ABA President Urges India Bar to Maintain Status Quo While It Debates Foreign Law Offices
ABA President Stephen N. Zack is urging the Bar Council of India to maintain the status quo as it considers whether to allow foreign lawyers to establish law firms in the country.
Currently, U.S. lawyers may travel to India on an “in-and-out basis” to advise their clients on non-Indian laws. That “status quo” should be maintained as the Bar Council considers the broader issue of whether to allow the practice of law by foreign law firms in India, Zack says. The letter notes a report that the Bar Council of India plans to meet on Jan. 29 to consider the law firm issue. (Legally India reported the story earlier this week.)
“I understand that the Bar Council of India needs to evaluate fully, and adopt rules and regulations addressing, the broader issue of whether, for example, U.S. lawyers should be permitted to establish offices in India and give advice on the laws of their home countries and international law, which I hope you will adopt in the not too distant future,” Zack writes in the letter, addressed to Gopal Subramanium, chairman of the Bar Council of India.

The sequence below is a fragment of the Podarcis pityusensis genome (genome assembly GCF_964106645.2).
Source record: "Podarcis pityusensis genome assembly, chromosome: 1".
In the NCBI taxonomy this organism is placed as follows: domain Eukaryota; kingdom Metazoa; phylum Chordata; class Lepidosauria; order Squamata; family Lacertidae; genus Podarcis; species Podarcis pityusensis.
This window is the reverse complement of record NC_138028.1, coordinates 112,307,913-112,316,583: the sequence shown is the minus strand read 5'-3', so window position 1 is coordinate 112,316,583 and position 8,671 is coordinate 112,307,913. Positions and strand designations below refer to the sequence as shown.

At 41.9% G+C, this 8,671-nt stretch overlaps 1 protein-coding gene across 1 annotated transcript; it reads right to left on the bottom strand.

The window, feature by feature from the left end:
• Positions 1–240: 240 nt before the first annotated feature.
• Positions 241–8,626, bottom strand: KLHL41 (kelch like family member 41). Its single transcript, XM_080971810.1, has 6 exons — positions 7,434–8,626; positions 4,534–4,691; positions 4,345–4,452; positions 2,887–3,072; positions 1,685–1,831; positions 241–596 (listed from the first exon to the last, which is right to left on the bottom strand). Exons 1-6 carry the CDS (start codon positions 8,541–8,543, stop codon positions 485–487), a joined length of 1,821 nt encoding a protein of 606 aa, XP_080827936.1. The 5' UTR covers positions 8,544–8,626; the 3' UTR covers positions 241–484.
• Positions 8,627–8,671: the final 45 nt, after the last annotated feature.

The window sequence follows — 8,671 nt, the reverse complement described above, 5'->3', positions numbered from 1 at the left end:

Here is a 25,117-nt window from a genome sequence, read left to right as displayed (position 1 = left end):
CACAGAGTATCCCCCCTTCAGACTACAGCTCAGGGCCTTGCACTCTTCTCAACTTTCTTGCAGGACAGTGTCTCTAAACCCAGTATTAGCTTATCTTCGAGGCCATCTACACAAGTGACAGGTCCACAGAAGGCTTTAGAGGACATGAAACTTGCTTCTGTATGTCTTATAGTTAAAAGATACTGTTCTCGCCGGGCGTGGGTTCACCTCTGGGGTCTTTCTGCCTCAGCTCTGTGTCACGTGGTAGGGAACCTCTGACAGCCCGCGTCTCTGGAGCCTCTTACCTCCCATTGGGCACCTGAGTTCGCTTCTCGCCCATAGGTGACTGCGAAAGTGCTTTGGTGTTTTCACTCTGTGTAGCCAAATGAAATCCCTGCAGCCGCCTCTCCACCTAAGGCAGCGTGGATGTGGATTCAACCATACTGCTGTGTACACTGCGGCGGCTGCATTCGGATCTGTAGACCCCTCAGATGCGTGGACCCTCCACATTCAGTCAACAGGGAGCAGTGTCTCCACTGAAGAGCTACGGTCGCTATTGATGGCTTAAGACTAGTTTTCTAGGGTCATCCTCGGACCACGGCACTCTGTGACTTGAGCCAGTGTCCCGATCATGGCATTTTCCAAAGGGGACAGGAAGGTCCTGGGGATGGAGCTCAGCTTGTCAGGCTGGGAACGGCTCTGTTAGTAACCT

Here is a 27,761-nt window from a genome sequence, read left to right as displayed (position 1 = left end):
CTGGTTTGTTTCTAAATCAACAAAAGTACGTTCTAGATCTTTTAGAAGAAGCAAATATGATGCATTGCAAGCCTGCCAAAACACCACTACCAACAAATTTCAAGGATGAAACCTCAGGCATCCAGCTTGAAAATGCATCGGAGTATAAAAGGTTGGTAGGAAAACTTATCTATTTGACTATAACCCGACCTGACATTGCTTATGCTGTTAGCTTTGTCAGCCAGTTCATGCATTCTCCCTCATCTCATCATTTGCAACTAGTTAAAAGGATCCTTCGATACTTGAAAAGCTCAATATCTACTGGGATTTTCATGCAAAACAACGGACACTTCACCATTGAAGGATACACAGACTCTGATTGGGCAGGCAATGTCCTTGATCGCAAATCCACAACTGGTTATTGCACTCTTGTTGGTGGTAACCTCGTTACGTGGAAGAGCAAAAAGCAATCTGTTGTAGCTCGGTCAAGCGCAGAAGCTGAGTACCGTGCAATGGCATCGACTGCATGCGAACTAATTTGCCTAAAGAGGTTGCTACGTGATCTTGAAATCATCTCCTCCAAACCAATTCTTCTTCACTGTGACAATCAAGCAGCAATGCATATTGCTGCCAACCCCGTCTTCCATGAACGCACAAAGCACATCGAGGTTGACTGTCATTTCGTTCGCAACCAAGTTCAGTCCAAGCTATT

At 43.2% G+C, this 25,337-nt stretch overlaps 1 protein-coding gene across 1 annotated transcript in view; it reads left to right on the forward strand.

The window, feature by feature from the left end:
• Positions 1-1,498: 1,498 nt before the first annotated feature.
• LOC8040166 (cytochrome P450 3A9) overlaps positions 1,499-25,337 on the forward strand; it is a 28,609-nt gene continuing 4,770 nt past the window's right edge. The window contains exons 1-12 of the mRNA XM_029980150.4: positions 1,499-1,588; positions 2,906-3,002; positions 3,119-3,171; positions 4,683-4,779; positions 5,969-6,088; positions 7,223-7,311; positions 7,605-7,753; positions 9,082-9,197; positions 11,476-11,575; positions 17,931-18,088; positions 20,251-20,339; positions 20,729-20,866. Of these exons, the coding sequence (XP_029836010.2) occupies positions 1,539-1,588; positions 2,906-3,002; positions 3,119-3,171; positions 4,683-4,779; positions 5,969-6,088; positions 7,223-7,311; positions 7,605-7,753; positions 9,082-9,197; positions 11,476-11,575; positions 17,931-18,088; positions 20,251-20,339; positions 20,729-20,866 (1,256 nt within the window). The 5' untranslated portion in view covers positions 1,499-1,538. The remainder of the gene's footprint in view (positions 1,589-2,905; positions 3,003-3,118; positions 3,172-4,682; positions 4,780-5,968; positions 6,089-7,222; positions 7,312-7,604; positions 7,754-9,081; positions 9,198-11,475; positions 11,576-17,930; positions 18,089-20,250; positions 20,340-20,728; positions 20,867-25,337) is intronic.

“However, until such rules are adopted, I request the Bar Council of India to not alter the status quo.”
The letter notes that Indian lawyers frequently travel to the United States on a temporary basis to advise U.S. clients on Indian law without the need to register here. Some Indian lawyers have offices here, he writes, where they give advice on Indian law pursuant to the ABA’s Foreign Legal Consultant Rule, which has no requirement for exams or special training. Similarly, U.S. lawyers travel to India temporarily to advise on non-Indian laws.
“The ABA believes that allowing such activities is critical not only for the mutual benefit of the legal practitioners in both countries,” the letter says, “but also for fostering the vital and already close relationship between India and the United States and to promote the robust growth of trade and investments between our two countries. Allowing such activities is also essential in making India a preferred venue for international arbitration proceedings.”
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